Florida State made short work of Stanford’s pitching staff.
FSU celebrates its victory with a dog pile on the pitcher's mound.
Just like they did two nights earlier against Stanford ace Mark Appel, the Seminoles chased Brett Mooneyham early on Sunday night.
Now, the Seminoles are Omaha-bound.
And behind a five-RBI night from Sherman Johnson, along with three crucial double plays in the middle of the game, FSU grabbed an 18-7 win over Stanford to win the Super Regional in two games.
FSU (48-15) will now make its 21st College World Series appearance and opens against Arizona. The Seminoles will open play in the CWS as early as Friday in a pool that includes Arizona, UCLA and Stony Brook.
“It’s a feeling that can’t get old, that’s for sure,” said Devon Travis, who is making his second trip to Omaha. “What an incredible year. Where we started. Maybe a little bit on the outside. The expectations weren’t as high.”
The expectations were low, but the finish couldn’t have been sweeter – a three-game sweep in the Tallahassee Regional and then two routs of a Stanford team that brought starting pitchers who were among the top 120 picks in the MLB draft.
FSU pulled away early on Sunday, just as it did two days before. Johnson had a three-run home run in the second inning and added a two-run single in the sixth that gave FSU a 10-2 lead. In regional and Super Regional play, Johnson has gone 7 for 17 with 11 runs and seven RBIs.
FSU had 13 hits, including three apiece by Johnson and Josh Delph. Jayce Boyd went 2 for 5 and gave FSU the early lead with a two-run blast over the screen in right-center field in the first inning.
Stanford closed the gap to 10-6 with a four-run seventh inning, making the crowd of about 5,000 at Dick Howser Stadium a little nervous.
But not for long. FSU answered right back to score eight runs in the eighth, punctuated by Seth Miller’s grand slam. Miller has three home runs in 2012, and all have been grand slams.
“I like situations like that where you can put a team ahead,” Miller said. “That happened to be a grand slam for me. If that’s the way it works, I’ll take them all day long.”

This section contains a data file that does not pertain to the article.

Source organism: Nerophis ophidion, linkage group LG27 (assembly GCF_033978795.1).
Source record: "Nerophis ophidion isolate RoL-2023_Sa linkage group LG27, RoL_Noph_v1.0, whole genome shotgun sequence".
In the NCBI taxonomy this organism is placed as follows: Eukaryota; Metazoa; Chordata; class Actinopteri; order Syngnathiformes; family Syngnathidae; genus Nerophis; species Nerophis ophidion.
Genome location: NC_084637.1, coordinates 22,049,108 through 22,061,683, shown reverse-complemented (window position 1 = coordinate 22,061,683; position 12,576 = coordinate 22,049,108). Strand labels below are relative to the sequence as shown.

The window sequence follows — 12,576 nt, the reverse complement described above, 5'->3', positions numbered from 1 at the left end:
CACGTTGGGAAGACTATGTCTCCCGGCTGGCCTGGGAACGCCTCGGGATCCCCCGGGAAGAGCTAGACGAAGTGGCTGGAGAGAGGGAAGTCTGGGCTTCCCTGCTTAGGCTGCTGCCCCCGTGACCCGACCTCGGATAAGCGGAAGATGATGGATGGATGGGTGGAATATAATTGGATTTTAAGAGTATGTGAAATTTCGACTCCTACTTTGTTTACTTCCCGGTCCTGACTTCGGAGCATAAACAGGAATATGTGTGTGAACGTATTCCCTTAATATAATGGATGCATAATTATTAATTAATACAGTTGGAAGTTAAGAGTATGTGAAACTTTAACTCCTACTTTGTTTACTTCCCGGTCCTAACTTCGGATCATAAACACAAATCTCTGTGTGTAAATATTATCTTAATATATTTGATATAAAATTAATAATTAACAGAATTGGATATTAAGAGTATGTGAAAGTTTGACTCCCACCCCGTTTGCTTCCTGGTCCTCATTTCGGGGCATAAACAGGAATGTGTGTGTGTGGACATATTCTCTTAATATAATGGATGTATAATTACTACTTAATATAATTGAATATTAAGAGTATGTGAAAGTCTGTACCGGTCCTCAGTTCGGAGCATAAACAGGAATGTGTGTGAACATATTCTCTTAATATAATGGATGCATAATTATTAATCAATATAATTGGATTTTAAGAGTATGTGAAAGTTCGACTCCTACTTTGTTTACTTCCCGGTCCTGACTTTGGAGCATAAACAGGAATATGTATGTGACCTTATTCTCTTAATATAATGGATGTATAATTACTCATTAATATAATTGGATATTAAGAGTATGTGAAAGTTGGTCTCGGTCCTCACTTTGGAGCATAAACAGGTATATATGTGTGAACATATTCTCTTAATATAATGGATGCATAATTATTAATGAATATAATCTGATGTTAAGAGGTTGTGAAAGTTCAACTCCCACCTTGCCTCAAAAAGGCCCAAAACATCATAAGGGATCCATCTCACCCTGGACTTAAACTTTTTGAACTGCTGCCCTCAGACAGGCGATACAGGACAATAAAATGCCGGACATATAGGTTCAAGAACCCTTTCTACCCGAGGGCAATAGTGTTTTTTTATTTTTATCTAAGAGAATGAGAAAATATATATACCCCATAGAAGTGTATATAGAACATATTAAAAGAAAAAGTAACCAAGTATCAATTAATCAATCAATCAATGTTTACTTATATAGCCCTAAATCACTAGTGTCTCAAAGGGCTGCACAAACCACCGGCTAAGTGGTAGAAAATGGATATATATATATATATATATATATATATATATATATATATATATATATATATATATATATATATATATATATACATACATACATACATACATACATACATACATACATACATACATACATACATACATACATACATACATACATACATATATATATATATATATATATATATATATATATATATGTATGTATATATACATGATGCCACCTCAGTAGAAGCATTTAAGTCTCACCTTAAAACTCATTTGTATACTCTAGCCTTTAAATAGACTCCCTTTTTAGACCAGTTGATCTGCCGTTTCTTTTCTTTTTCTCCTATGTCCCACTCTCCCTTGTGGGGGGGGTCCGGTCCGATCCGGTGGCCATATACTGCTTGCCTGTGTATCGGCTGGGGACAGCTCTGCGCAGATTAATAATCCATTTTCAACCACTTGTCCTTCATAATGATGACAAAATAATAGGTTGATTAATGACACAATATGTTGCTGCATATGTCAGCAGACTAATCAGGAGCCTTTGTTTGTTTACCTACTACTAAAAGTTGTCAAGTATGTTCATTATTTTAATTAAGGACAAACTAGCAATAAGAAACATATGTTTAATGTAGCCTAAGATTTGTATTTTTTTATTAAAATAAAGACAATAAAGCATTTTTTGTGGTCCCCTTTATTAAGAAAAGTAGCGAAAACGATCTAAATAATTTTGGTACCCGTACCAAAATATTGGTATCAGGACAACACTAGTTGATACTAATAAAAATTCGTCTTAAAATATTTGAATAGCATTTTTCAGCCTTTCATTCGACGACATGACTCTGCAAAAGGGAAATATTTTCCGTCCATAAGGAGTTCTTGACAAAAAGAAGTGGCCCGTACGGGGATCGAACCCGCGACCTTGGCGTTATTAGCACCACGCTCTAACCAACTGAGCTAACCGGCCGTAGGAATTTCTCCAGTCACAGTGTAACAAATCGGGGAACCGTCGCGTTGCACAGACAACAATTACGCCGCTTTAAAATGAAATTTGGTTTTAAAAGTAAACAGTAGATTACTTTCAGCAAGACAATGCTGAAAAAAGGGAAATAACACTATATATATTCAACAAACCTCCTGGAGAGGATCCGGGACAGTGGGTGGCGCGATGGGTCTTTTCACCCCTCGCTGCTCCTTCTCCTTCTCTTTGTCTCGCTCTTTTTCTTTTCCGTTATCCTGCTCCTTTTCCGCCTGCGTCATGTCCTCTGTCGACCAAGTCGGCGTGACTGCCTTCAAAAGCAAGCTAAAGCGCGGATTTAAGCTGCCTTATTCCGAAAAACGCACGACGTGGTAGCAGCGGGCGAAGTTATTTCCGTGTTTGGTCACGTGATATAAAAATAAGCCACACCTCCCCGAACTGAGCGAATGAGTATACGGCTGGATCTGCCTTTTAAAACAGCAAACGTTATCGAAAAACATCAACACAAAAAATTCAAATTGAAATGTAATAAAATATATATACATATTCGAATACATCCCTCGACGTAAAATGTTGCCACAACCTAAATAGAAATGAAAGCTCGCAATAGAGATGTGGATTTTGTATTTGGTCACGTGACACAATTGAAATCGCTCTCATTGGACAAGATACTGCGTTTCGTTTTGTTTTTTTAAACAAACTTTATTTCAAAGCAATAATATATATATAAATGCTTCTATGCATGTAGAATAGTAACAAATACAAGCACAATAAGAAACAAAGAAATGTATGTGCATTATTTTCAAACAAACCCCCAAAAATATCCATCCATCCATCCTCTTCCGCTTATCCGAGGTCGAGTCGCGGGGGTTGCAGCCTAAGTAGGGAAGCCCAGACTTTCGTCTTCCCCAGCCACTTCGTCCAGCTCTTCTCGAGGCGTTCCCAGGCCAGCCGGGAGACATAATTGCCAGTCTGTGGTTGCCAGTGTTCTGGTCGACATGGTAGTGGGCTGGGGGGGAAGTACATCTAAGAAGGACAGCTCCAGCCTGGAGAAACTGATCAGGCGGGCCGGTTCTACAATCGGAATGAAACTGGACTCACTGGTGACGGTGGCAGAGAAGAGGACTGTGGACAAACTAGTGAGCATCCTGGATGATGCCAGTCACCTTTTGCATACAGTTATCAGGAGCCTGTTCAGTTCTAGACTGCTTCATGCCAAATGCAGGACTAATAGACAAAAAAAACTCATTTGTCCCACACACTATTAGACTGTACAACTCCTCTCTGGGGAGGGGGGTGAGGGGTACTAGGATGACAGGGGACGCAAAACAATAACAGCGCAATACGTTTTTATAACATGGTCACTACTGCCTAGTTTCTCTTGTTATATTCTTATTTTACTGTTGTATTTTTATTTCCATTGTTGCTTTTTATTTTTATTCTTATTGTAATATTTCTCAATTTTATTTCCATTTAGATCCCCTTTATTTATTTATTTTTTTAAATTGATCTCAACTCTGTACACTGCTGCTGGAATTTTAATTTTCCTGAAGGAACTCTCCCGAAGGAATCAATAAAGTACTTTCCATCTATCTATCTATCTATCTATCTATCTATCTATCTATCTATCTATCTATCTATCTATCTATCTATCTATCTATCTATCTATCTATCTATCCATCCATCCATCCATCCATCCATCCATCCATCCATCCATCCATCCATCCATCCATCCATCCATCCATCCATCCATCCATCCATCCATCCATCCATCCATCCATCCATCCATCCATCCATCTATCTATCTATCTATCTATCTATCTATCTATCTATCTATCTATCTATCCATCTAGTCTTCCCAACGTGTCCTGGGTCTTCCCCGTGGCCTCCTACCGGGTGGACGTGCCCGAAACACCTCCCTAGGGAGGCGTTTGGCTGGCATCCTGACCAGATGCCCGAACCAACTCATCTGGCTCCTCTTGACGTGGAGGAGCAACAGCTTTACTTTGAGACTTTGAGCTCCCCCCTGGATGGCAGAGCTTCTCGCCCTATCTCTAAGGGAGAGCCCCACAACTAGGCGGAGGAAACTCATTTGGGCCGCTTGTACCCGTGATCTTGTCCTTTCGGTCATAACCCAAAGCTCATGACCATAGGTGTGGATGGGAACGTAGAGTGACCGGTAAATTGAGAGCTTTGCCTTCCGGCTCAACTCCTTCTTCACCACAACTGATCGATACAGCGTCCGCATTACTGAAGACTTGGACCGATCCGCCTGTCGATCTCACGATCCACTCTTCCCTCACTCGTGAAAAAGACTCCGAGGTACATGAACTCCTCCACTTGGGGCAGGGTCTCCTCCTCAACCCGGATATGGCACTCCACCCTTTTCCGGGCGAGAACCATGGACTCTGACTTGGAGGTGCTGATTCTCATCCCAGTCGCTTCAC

Johnson was in the on-deck circle when Miller hit the slam. And he celebrated with the knowledge that FSU had wrapped up a win.
“We needed that,” Johnson said. “I think everyone really understood the game was over.”
Mike Compton allowed 11 hits in four innings but survived by inducing double-play grounders. He allowed just two earned runs but needed defensive help in the third and fourth, aided by inning-ending double plays.
“A lot of those plays were really big plays,” Travis said. “They were not spectacular, but they were just plays that needed to be made. Plays that we worked on 1,000 plays a year.”
Gage Smith (5-0) earned the win in relief, tossing two scoreless innings before running into trouble in the seventh.
FSU pitchers ran into trouble at times Sunday but the Seminoles still allowed just 12 runs in the five combined regional and Super Regional games.
That performance on the mound was in stark contrast to Stanford, which boasted a daunting pitching rotation.
Appel and Mooneyham were 17-6 combined coming into the Super Regionals. They pitched a combined five innings over the weekend and allowed 10 earned runs against FSU.
FSU’s success at the plate in generating 35 runs in two games, plus the pitching and defense were the reasons that Mike Martin was able to finish the postgame press conference with a smile.
“I'm going to say my four favorite words – see you in Omaha," Martin said.